SPD cleat on one side; the other side is a standard metal pedal you can choose to add clips and or straps, etc.

go into a good bike shop on a slow day and just pick the brains of the folks in there.
You will learn a lot.

and post here too :-)

DB

AR said:
i have a redline 925 set up fixed. these will be for riding to and fro about town, with the occasional longer jaunt. also i am looking into to getting a touring bike as i hope to do some long rides next summer.

"float" what is this thing?

also, from what i have looked at all the pedals seem kinda tiny....
AR said:
i have a redline 925 set up fixed. these will be for riding to and fro about town, with the occasional longer jaunt. also i am looking into to getting a touring bike as i hope to do some long rides next summer.

Ah, the classic "I want one solution that does it all" question. As usual it is not that simple..
I think that for city riding an SPD based system with mountain bike style shoes would be best (Actually I think regular shoes on an old fashioned platform pedal is best for city riding, but that is a discussion for another thread). Mountain bike style shoes allow you to walk around more comfortable and generally SPD pedals tend to be cheaper. Like DB said, if your focus is performance oriented riding (that is not necessarily the same as longer rides), you might be better off with a Look or Time road pedal, since they are more efficient at transferring power. Downside is that they are harder to walk on, and tend to be more expensive than SPD pedals).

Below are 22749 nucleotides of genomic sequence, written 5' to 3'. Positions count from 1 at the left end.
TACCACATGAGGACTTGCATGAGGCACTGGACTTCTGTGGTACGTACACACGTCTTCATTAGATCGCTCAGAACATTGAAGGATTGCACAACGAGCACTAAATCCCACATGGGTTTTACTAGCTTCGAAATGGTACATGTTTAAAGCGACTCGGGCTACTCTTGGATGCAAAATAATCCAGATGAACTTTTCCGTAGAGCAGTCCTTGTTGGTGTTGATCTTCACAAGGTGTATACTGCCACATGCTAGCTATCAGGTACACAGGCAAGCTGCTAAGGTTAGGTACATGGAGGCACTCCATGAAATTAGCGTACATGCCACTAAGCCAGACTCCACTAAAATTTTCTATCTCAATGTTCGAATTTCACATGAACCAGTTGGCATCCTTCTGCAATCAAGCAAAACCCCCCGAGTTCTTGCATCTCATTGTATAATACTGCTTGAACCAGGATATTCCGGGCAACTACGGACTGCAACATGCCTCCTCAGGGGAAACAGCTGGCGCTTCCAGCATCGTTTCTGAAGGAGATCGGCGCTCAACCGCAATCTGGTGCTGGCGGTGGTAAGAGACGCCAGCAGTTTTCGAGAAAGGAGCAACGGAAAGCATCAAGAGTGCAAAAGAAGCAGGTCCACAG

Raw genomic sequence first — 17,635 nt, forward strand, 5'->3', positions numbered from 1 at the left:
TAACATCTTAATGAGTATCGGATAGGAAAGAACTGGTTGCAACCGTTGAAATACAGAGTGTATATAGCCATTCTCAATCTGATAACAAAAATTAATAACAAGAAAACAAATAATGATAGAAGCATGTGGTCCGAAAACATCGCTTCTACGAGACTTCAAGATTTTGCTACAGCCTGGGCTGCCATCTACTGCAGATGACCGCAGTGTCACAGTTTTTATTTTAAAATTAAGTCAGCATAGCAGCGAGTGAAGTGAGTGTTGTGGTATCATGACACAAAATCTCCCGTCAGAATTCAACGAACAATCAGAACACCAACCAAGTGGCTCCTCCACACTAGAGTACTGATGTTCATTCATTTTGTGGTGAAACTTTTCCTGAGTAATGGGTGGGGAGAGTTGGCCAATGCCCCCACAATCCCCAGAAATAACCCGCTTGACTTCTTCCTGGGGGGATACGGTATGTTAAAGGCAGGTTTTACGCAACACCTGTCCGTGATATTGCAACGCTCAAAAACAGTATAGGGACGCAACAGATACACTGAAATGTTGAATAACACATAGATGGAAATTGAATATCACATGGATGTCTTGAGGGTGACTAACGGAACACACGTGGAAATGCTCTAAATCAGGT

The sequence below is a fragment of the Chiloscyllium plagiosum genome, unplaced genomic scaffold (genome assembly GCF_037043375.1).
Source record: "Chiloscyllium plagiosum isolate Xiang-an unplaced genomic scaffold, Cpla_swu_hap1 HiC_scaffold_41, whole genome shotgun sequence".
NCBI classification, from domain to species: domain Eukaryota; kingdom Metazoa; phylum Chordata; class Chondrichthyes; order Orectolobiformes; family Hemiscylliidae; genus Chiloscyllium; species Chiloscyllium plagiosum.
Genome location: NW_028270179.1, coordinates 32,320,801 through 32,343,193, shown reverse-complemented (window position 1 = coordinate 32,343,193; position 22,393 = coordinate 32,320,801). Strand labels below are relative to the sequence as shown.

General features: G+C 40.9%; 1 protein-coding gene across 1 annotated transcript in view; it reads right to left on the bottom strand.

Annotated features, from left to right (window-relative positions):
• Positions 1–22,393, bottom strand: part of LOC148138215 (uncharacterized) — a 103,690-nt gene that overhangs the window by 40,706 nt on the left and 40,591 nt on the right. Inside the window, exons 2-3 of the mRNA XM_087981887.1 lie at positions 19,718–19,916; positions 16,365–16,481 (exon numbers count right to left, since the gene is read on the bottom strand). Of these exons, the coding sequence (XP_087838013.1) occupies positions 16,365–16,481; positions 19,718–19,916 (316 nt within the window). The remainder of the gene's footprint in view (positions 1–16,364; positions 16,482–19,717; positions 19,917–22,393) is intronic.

I do longer rides (50-100 miles) including loaded touring, but I am not performance oriented. I do have 2 bikes (a Surly LHT and a Co-Motion road tandem) on which I have Shimano SPD M-520 pedals (<$50 when on sale @ Performance) I have Sidi Bullet shoes for spring and fall riding and Keen Commuter SPD shoes for summer.
BTW, none of my city rides has clipless pedals.
Frank
Hi AR - you may want to check a few existing threads on this topic.

Cleats on cycle shoes - a revised question
Pedals
Bike Shoes


For what it's worth, I use SPDs on my road bike and dual pedals (flat on one side, spds on the other) on my city bike.
thanks, i guess i didn't search properly before posting....

Leah said:
Hi AR - you may want to check a few existing threads on this topic.

Cleats on cycle shoes - a revised question
Pedals
Bike Shoes


For what it's worth, I use SPDs on my road bike and dual pedals (flat on one side, spds on the other) on my city bike.
im tring to get rid of these. there like brand new but they seem a little small for me. they say there an 11.5 but they feel more like a 10.5 or 11. ill let them go for like $70 obo or trade for mountain shoes
Attachments:
Hey Marc,

Leah already pointed out a few existing threads to AR.

Video_Drome said:
how about searching the damn forum for the answer to this fucking question




sorry this is like the bazillionth one of these "i'm finally being a bad ass and going clipless, what kinda shit should i get" threads